10.67 miles 5h 5mins ascent 243m
In the footsteps of Crockett’s Raiders, from the Raiders Road to Craigencallie, Spring’s sunshine practising for Summer, the heather and bracken a little tardy, and the dogs keen for an outing.
A cuckoo Carpets of wood anemone Half way stone Unmarked road Kerplunk in pool Darnaw monument Craigencallie No seats. scent of mint. why a dam?
As we walked along the Queen’s Way, and crossed the Dee, a distant rumble grew to a roar as a motorcycle
gang club passed by. But one bike slowed then waited for us to catch up. The rider pointed at Mabel and said he hadn’t seen a miniature dachshund since leaving England. It seemed a strange encounter until a mini-dach popped his head up.
Our walk was to follow the route that Crockett’s Raiders as they made their way from the old bridge, past Craignell and along to Craigencallie. Patrick Heron had taken the moors over Darnaw, whereas we climbed up to the the forestry track on its flank. It’s an old forestry track but has been resurfaced. The quarry on Low Craignell, and that below Darrou were active, the noise of machinery heard from the former and moving equipment at the latter. Presumably they are providing rock for the road on Cairnsmore of Dee we had seen a fortnight earlier.
We had to stand aside a few times as lorries rolled past. One driver shouted from his window but the vehicle’s engine was loud and I didn’t catch what he said, only the metre. Audrey hadn’t heard either and I just had time to say “I couldn’t make out what he said” when my brain suddenly delivered the goods and i realised it had been “there’s another one coming”.
A weird phenomenon. Presumably at an early stage in processing the auditory input I recognised it as not immediately decodable, reacted on that assumption by saying I didn’t understand and a moment later ‘understood’ as I became aware of the decoded message. Something to do with auditory processing and Echoic Memory?
So we stayed off the road until the second lorry passed.
I thought I could see the monument on Darnaw, but couldn’t be sure. You never know it might have just been a lone tree. I remembered the monument as towering above me, at least twice my height, but looking back at old photos I find it was about my height. The track certainly looked different back then.
We crossed Darnaw Burn, Christy nipping down for a quick dunking, and watched the southern hills of the Rinns of Kells coming into view. We had good views of Meikle Millyea from the track. I’m tempted to walk those again if we get a chance.
Our plan was to walk to Craigencallie, then head back along the wee road beside the loch. Approaching Craigencallie we caught a glimpse of Loch Dee, with Merrick just visible behind the Dungeon Hills. There had been a lot of felling since I was last here.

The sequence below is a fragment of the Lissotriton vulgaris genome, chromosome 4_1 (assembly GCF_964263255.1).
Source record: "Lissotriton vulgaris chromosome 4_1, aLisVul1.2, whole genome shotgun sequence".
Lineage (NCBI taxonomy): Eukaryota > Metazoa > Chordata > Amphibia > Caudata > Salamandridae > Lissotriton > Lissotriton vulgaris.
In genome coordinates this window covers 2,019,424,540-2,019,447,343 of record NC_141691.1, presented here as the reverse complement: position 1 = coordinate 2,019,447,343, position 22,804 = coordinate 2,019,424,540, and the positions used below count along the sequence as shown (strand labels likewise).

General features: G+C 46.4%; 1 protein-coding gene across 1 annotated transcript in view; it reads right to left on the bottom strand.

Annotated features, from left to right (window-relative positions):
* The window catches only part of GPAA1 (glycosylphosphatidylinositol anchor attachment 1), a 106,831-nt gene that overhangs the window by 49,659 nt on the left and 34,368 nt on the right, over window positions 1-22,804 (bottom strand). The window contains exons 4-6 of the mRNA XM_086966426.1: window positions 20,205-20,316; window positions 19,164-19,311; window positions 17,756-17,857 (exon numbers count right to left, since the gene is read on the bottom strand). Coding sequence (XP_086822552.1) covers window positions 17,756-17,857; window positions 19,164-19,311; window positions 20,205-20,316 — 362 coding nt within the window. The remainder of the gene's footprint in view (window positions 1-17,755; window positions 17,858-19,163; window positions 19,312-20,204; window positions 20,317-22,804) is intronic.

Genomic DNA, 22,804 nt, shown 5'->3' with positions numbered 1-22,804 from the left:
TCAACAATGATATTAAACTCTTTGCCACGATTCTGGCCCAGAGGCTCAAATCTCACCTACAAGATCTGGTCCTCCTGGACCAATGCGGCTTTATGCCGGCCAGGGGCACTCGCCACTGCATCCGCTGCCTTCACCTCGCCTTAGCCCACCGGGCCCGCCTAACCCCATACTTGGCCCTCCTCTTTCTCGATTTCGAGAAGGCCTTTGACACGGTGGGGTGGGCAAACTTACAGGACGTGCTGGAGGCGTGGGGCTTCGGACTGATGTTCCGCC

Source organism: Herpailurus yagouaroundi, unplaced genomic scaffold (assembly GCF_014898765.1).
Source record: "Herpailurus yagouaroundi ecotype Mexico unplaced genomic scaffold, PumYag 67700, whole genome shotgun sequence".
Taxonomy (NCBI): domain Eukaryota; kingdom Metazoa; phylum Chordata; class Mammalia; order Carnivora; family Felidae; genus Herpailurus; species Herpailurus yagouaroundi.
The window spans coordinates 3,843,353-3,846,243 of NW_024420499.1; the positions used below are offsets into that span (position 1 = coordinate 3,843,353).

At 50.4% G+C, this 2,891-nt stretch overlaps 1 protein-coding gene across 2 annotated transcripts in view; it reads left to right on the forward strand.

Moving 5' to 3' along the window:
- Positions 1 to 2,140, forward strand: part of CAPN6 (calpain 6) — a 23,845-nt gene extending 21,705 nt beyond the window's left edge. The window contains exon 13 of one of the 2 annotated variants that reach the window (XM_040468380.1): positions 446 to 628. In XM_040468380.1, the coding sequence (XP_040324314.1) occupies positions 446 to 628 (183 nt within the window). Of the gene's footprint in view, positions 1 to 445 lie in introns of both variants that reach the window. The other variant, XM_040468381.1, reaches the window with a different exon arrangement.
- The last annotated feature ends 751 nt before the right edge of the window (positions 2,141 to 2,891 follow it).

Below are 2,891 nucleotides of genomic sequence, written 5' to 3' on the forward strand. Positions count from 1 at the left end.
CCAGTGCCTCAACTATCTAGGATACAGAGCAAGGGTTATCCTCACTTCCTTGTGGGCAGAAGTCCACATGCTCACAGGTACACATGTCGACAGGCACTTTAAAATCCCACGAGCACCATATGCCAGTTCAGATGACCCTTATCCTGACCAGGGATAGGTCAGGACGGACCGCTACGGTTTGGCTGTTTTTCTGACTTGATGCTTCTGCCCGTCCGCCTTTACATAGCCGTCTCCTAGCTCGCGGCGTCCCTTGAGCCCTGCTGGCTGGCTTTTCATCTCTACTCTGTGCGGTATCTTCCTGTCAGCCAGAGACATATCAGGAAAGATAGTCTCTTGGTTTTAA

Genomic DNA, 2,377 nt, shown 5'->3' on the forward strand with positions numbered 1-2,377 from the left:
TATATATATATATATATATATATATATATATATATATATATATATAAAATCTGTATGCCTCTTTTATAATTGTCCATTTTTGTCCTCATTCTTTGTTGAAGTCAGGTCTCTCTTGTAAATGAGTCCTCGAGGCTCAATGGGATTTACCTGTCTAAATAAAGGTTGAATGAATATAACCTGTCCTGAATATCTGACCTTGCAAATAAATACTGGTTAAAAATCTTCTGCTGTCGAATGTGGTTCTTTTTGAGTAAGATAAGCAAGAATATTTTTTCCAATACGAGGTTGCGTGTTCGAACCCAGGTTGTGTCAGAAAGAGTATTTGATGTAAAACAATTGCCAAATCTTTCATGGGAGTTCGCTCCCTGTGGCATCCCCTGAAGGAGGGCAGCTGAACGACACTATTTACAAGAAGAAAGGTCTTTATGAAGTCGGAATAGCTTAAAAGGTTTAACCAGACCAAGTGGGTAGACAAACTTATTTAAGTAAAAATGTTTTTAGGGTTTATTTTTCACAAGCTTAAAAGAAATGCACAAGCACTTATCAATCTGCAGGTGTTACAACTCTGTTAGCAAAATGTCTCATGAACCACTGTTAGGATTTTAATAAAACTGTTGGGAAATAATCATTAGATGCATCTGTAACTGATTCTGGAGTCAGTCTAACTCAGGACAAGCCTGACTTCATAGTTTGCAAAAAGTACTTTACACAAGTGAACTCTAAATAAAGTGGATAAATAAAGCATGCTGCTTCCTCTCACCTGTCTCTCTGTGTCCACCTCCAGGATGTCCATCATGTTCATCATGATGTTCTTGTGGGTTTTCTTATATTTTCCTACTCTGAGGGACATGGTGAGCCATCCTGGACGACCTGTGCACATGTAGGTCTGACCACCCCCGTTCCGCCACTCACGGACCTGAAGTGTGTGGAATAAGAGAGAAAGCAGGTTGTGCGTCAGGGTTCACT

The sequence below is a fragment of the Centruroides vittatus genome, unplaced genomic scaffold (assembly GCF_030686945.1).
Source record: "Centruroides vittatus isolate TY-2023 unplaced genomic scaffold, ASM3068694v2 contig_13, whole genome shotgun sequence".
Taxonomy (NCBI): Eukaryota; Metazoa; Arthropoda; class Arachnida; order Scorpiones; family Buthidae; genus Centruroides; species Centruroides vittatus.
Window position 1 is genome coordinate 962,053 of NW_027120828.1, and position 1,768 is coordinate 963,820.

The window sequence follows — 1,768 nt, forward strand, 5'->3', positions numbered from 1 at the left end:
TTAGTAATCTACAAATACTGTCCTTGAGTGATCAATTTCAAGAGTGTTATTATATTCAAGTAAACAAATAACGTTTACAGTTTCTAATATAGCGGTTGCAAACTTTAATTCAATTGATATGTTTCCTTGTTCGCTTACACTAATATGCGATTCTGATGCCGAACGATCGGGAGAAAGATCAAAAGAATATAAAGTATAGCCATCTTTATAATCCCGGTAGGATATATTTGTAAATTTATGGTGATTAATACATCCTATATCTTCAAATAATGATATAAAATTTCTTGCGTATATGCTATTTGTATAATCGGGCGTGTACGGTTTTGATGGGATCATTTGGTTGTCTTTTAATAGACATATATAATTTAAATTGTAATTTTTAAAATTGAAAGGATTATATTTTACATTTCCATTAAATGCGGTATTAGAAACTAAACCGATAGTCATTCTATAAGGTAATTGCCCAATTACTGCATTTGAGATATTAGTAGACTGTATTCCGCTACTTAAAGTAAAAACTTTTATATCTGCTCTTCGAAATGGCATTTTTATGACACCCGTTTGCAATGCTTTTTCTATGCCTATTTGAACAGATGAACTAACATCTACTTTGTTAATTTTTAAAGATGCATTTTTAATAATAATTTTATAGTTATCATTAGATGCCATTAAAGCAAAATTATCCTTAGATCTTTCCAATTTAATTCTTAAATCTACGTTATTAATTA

Close to Craigencallie we could hear a cuckoo calling and eagle eyed Audrey spotted it atop a fir tree. That’s the first cuckoo I’ve actually seen.
There were plenty of wildflowers about. Even the odd stand of bluebells despite the trees being felled. My eyes were caught though by carpets of white flowers that I took to be grass of Parnassus (I was wrong). I had only ever seen very small stands of its white flowers and was impressed by how extensive these were. But these were wood anemones. Audrey corrected me and I initially dismissed the identification with the comment “No, wood anemones are nodding flowers.” Well this is the first time I have seen them in such abundance, fully opened and facing towards the sky.
As is often the way on our walks, once the time came for lunch we found ourselves in the wild with no tree trunks, stumps, fallen logs or boulders for seats. We don’t even dream of finding a picnic bench, except after we have had our lunch among damp grasses. So we walked on a little longer than we might have liked until an erratic amid the bog myrtle offered us a place to sit.
After lunch we walked on, noticing a new road between us and the river. Its initial section is on the map but it looks to have been extended towards Craigencallie. We hadn’t seen an entry to it near Craigencallie so presumably it is a dead-end.
We were looking out for the Half Way Stone marked on the OS map. The road is closest to it when passing under the electricity wires. There is new forest about there so had it been a small erratic we would have missed it. The ground thereabouts didn’t really invite exploration except by those with a masochistic streak. But there it was, a rock the size of a small house, visible above the trees.
But half way between where and where? Googling failed to provide an answer so I got out the map and a pair of dividers. The stone is marked on the 1852 OS map and at that time is stood beside the footpath. That path is long gone now and not even visible on aerial photos. My best guess is that it is about halfway between the farms of Craignell and Craigencallie, close enough anyway to warrant the name.
The road brought us by Craignell Farm, and down to the dam itself, passing one of the national cycle route Millennium Mileposts.